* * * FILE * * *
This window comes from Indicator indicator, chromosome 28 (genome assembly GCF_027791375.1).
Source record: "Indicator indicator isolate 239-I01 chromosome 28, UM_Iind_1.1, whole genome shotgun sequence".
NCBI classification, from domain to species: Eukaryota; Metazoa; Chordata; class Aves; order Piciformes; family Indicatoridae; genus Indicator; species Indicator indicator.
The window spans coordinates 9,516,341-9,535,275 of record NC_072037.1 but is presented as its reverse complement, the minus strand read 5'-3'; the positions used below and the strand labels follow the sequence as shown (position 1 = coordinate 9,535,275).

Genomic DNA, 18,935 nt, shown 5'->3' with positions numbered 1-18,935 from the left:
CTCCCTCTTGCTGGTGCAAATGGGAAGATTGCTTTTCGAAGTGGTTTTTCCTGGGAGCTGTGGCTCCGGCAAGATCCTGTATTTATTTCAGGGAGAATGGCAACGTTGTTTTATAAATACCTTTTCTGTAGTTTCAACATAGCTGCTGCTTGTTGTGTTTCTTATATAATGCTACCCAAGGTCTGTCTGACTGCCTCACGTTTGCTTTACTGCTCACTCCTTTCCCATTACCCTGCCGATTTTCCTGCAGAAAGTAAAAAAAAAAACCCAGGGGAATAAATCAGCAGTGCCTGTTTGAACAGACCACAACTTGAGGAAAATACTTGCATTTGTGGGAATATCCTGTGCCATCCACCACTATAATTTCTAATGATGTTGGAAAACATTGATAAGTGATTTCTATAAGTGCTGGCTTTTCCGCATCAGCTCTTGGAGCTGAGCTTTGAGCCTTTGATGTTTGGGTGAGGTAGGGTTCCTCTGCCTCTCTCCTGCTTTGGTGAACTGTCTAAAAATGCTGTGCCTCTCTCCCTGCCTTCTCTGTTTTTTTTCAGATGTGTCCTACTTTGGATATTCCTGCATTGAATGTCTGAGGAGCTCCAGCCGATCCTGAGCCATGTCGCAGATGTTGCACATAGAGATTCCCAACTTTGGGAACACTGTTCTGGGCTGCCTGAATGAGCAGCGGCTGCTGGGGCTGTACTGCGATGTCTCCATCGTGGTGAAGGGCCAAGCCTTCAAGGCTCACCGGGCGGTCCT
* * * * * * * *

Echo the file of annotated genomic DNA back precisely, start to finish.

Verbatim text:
This window comes from Indicator indicator, chromosome 28 (genome assembly GCF_027791375.1).
Source record: "Indicator indicator isolate 239-I01 chromosome 28, UM_Iind_1.1, whole genome shotgun sequence".
NCBI classification, from domain to species: Eukaryota; Metazoa; Chordata; class Aves; order Piciformes; family Indicatoridae; genus Indicator; species Indicator indicator.
The window spans coordinates 9,516,341-9,535,275 of record NC_072037.1 but is presented as its reverse complement, the minus strand read 5'-3'; the positions used below and the strand labels follow the sequence as shown (position 1 = coordinate 9,535,275).

Genomic DNA, 18,935 nt, shown 5'->3' with positions numbered 1-18,935 from the left:
CTCCCTCTTGCTGGTGCAAATGGGAAGATTGCTTTTCGAAGTGGTTTTTCCTGGGAGCTGTGGCTCCGGCAAGATCCTGTATTTATTTCAGGGAGAATGGCAACGTTGTTTTATAAATACCTTTTCTGTAGTTTCAACATAGCTGCTGCTTGTTGTGTTTCTTATATAATGCTACCCAAGGTCTGTCTGACTGCCTCACGTTTGCTTTACTGCTCACTCCTTTCCCATTACCCTGCCGATTTTCCTGCAGAAAGTAAAAAAAAAAACCCAGGGGAATAAATCAGCAGTGCCTGTTTGAACAGACCACAACTTGAGGAAAATACTTGCATTTGTGGGAATATCCTGTGCCATCCACCACTATAATTTCTAATGATGTTGGAAAACATTGATAAGTGATTTCTATAAGTGCTGGCTTTTCCGCATCAGCTCTTGGAGCTGAGCTTTGAGCCTTTGATGTTTGGGTGAGGTAGGGTTCCTCTGCCTCTCTCCTGCTTTGGTGAACTGTCTAAAAATGCTGTGCCTCTCTCCCTGCCTTCTCTGTTTTTTTTCAGATGTGTCCTACTTTGGATATTCCTGCATTGAATGTCTGAGGAGCTCCAGCCGATCCTGAGCCATGTCGCAGATGTTGCACATAGAGATTCCCAACTTTGGGAACACTGTTCTGGGCTGCCTGAATGAGCAGCGGCTGCTGGGGCTGTACTGCGATGTCTCCATCGTGGTGAAGGGCCAAGCCTTCAAGGCTCACCGGGCGGTCCT